In the 6 months post a successful assessment for Iyengar Yoga Teacher Certification held at Yoga Darsana in Alhambra, California, the wisdom of Guruji B.K.S. Iyengar continues to unfold before my eyes. The levels of assessment correspond to the series of sequences Guruji developed as a guide for Iyengar teachers to unlock the complex puzzle of yoga. The series provide a structure to learning and teaching and establish a culture of continuing growth in the teaching community. Unique to this form of yoga, a teacher’s skills are continually being honed. And as the teacher develops, so does his/her student community.
“Knowledge is always something which is universal. It is not meant for one person. It is not individual, but every individual contributes. When knowledge goes in the right direction and ignorance is removed it takes all of us in the same direction. So I learn when you learn. When you feel and you understand, that gives knowledge to me. In a similar manner when I give knowledge to you, you also start to understand.” –Geeta S. Iyengar
What many people may not realize is the entire assessment system depends on volunteer effort inspired by Guruji and the practice of Iyengar yoga. I am excited for all of us at the Adeline Yoga Studio (AYS) to host our first assessment this coming August, 2016 for “work is love made visible.” –Kahlil Gibran, and AYS has plenty to share.
I found the initial assessment akin to a ‘coming of age’ ritual reflected in the enhanced quality of my teaching and practice that organically followed. To integrate has taken this past half year which, considering prep for assessment involves a bare minimum of 5 years according to senior teacher John Schumacher, is the time my innate magic ability to renew took as I now re-emerge with a new schedule of classes and much inspiration to prepare for the Junior I assessment. What foresight to require 2 years between the first two levels of assessment. As Geeta Iyengar often says, “The Certificate is not the end of your teacher training, it is only the beginning!”
Ready to engage more of this Yogic path and, in pedestrian terms, update my marketing materials, I stumbled across the symbol below of buck and hamsa. The image of a buck appeared to me in meditation while pregnant with my now 8 year old son Leonithas. At the time, I understood him as a symbol of my True Self witnessing with love my struggles but could not understand how to actively engage this sense of support or guide myself with his wise intuition. I had not yet the good fortune, the open palm of the Hamsa symbolizes. and the intuitive sense, the Buck, to delve yet into this abundant world of Iyengar yoga. Today and after beginning an Iyengar yoga practice at AYS six years ago, I experience the spirit of the buck, its grace, determination, vigilance and loving wisdom interwoven throughout my life. I feel it specifically when reflecting on: the AYS community witnessing my growth as a student & teacher, the determined and passionate guidance of the path illumined by B.K.S. Iyengar before and after his death, my teachers and the rich offerings of AYS that inspire greater health and healing and blossoming within myself as I move towards greater self care and an evolved home practice that is sustainable and non-violent.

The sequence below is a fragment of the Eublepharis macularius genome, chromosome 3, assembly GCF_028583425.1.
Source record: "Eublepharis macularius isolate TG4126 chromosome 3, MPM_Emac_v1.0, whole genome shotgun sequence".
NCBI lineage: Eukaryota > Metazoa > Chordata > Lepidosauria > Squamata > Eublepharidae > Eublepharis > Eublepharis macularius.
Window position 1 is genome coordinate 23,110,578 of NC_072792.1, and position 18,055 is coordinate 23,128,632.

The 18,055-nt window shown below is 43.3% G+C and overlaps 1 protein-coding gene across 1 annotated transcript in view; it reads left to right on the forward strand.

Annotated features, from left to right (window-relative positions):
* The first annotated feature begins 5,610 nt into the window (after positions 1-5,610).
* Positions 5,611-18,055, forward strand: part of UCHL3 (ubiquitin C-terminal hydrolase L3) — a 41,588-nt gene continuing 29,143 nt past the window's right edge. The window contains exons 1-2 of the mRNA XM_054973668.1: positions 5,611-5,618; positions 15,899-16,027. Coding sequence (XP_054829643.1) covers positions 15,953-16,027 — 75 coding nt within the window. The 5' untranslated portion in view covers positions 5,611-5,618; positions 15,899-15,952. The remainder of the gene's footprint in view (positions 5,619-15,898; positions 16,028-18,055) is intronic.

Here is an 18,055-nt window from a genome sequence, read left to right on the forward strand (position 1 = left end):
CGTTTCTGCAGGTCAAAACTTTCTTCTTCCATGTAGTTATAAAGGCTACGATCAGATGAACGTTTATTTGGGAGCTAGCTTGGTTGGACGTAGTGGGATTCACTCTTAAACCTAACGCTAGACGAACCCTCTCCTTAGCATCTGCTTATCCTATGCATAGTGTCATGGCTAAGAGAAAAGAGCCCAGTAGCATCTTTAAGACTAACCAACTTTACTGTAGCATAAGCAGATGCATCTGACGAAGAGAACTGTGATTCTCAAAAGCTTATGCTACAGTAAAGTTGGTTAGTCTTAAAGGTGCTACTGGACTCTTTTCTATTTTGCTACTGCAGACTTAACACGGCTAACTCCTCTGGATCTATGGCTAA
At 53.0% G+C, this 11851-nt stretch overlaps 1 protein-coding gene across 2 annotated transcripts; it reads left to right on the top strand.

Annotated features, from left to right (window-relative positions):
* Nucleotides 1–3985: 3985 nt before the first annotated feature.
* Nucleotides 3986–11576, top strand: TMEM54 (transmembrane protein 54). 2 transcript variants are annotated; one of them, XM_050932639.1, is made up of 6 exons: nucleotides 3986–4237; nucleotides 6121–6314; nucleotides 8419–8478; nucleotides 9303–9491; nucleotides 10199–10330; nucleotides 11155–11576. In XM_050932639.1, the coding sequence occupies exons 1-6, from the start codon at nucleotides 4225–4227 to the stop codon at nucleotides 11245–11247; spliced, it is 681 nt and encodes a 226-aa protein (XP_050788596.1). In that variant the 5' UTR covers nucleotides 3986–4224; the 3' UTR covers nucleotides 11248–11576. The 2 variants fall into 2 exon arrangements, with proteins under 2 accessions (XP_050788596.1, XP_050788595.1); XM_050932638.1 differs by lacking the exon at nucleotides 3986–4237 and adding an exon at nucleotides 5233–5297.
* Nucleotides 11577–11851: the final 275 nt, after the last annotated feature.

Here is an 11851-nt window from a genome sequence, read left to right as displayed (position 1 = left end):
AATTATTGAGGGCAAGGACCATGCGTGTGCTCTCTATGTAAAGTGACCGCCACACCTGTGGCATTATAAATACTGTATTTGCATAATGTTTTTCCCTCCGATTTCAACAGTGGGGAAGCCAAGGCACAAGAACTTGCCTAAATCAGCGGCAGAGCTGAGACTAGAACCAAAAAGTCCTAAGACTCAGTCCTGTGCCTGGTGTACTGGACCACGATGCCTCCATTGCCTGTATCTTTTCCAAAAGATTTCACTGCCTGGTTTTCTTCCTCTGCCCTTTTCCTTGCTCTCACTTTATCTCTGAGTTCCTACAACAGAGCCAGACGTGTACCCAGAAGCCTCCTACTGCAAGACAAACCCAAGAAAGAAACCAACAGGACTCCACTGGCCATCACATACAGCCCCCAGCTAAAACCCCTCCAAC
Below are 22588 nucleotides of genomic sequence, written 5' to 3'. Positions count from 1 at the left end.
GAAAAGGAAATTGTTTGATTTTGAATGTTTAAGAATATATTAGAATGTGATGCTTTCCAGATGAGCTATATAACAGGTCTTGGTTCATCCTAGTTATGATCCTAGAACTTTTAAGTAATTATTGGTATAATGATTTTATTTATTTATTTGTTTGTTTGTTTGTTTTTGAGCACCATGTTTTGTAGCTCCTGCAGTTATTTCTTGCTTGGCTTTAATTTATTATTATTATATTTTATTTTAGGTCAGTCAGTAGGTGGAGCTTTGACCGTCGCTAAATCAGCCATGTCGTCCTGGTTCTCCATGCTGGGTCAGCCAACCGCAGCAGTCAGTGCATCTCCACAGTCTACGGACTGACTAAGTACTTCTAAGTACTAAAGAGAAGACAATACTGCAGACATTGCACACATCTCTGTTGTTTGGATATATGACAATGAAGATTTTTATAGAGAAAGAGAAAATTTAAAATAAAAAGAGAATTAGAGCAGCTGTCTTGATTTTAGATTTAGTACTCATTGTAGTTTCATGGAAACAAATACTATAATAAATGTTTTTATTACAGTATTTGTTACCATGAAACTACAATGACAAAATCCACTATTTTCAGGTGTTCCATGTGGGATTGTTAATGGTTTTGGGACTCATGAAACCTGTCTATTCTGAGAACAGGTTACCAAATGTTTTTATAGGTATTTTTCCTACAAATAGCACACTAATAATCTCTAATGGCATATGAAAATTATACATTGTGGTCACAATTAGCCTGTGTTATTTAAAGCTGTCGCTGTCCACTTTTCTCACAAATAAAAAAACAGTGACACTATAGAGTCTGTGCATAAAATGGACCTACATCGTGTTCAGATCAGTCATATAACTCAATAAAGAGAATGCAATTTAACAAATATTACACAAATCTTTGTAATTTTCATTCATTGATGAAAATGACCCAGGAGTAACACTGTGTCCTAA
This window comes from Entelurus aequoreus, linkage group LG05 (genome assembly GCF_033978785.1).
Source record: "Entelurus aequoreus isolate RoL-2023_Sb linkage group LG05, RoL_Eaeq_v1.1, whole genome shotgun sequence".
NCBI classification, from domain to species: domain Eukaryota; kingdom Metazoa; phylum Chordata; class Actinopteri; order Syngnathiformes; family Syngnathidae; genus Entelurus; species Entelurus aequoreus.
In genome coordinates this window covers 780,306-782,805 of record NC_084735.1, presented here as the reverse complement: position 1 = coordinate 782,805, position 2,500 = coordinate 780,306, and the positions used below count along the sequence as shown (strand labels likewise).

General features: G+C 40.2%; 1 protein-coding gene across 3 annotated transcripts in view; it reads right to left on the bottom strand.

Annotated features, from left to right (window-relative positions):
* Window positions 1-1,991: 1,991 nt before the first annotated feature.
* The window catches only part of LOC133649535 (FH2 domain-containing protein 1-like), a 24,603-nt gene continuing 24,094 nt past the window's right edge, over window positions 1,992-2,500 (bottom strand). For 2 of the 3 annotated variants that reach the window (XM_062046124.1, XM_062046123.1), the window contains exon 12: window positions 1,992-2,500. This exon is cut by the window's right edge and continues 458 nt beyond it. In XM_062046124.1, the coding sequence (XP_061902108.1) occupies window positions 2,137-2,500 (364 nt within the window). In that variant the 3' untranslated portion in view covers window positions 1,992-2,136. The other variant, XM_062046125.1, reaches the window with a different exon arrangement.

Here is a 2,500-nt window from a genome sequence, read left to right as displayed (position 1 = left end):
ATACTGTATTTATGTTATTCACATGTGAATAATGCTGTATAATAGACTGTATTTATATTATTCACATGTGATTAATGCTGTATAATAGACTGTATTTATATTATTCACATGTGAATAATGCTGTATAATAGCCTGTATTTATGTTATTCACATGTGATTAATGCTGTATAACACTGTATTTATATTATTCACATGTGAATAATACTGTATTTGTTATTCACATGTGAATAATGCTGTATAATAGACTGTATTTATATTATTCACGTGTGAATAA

The sensitive, observing eye of the ‘inner’ buck is key for I came to the practice with my unique karmic inheritance of mental and emotional patterns or samskaras in tow. As a teacher, the intensity of this particular practice of yoga requires a level of consistent, home practice that relies on a healthy, balanced lifestyle. Initially tho I discovered the practice turned up the volume on my imbalances as, in Jessie Holland’s words of Ayurvedic wisdom, my temperament or doshic nature ‘ran’ me. My yoga practice reflected those imbalances, thus, also increasing my awareness of them and the places in body where they reside. Simply put; the practice brilliantly sheds light on the work I need to do while simultaneously empowering me to do so. Each and every asana and pranayama practice imbues me with somatic experiences of mental and emotional health and stability that I can increasingly access day to day, moment by moment, to stem the reactivity that breeds negative samskaras. The victorious experience of a back extension sequence, the calm and inner presence enhanced by forward extensions, the intuitive sense and emotional neutrality nourished by Virabhadrasana II, all of these help turn the tide. I now realize how essential this practice is to my health and to reengaging previous work in counseling psychology. With the support of AYS and in particular Heather Haxo Phillips, I am currently working in collaboration with David Stern to over time find a venue wherein I can weave counseling psychology skills into my work as an Iyengar yoga teacher to support others in bringing out the buck within, wean off negative samskaras and successfully grow sustainable, balanced, healthy life practices.
– Rebecca Haralabatos, Adeline Yoga Teacher
Fundamentals to Iyengar Yoga 10 week series Wednesdays 7:30 – 9pm, Starting April 27th
Level I classes Every Tuesday and Thursday: Noon to 1:15pm,
Yoga for Cyclists Workshop Wednesday July 13th & 20th 7:30 – 9pm